by Jess Flynn
What is it about a community that makes you swell with pride, tweet incessantly, brag obnoxiously and share effusively?
It is harder to capture in words than it is in a moment. It's that mojo that we all search for. By we, I mean economic development specialists, entrepreneurial community advocates, travel and tourism pros and communicators enamored with promotion of place - our place.
Call it the it factor. That special something that makes a city pop. Makes it memorable.
Richard Florida touts who inspires the it factor while describing the rise of the Creative Class:
...self-motivated, creative people are challenging the traditional structures of society ... the emergence of this new social class is profoundly transforming work, leisure, community and everyday life. Success in the future, says Florida, is not just about technology, government, management or even power, but about people and their dynamic and emergent patterns of relationships.
Roger Brooks of DDI tackles what they're searching for:
People are looking for that “Third Place” – a place to gather with friends and neighbors during their leisure time; to socialize, relax, shop, dine, and play together. According to Ray Oldenburg (The Great Good Place), the “First Place” is where you live, your home. The “Second” is where you work. The “Third Place” is where you go to hang out, spend your leisure time.
This past weekend Boise encapsulated all those elements and more. Our Third Place came alive.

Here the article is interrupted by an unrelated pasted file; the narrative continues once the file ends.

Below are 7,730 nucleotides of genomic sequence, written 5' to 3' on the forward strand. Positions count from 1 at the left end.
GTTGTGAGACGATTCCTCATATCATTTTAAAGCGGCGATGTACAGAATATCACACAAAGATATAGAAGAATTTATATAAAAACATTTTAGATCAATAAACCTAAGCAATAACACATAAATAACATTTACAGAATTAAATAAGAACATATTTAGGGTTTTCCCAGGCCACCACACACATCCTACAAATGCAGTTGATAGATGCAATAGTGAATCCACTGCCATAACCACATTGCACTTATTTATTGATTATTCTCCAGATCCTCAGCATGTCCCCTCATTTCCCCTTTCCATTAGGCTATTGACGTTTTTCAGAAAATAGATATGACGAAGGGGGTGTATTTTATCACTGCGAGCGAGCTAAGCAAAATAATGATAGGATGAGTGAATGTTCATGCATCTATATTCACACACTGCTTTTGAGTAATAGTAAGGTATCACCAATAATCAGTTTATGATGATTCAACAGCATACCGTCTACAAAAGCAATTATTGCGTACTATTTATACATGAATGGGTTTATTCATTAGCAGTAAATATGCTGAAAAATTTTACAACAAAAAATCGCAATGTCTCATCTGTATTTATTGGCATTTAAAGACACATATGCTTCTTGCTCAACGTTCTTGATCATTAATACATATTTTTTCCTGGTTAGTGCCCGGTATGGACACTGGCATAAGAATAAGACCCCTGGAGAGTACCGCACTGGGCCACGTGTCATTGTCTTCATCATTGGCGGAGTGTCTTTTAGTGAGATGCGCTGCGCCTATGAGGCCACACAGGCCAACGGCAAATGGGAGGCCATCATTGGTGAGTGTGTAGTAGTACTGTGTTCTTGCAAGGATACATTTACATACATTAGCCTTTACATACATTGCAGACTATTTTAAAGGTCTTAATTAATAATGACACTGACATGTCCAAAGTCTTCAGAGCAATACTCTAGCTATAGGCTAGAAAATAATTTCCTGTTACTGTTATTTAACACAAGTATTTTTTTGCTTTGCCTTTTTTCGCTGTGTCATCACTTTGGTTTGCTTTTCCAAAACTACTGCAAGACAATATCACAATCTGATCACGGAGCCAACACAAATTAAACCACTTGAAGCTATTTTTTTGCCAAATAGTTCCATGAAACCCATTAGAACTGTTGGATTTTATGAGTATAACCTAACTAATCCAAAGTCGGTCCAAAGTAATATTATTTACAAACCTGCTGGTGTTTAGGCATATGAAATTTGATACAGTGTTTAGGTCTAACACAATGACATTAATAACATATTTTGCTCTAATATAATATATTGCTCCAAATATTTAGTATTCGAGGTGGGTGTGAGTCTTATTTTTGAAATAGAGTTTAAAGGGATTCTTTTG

Give credit to the creative chaos and beauty that was Treefort Music Fest - 4 days, 12 venues, 260 bands. But, it wasn't just about the music or the hundreds of emerging artists who descended on Boise.
It was about convergence.... of musical, culinary and creative expression. Visual artists, dancers, crafters, brewers, mobile chefs and dance troupes blended together with a city commemorating its sesquicentennial, to create our own distinct celebration.
It was about co-mingling... the casual melding of all walks of life that tends to happen in Boise so easily that we often forget how unique it can be. Six degrees of separation does not exist in our city or state. The streets and sidewalks surrounding Treefort vividly brought this to life in real-time, in moments that will be indelible to those who experienced them.
It was about honoring our city's past.... (tip of the fez to the El Korah Shriners) through brick and mortar icons and local music legends, while pushing the envelope on how a city's personality can be showcased through the intangible nature of an event. Life and vibrancy after hours. Sidewalks as gathering places. Crosswalks as conversation hubs. Strangers connecting digitally, then sharing an analog moment.
But most of all, amidst the ongoing discussion in our city about creating an entrepreneurial ecosystem (ala Brad Feld's Startup Communities), we saw what it looks like when the masses get behind and support a startup. Treefort was a celebration of success, where passion overcame any bumps and growing pains (or delightful spring weather.) It was a collaboration of efforts to create something cohesive. An experience that transcended the official event itinerary.
Boise's been put on the map by many a Top Ten list and national publication. Who we truly are, how we define ourselves, what we choose to tout and share and celebrate is our own.
Let's keep this conversation going and continue to celebrate the vibrant third place we call home.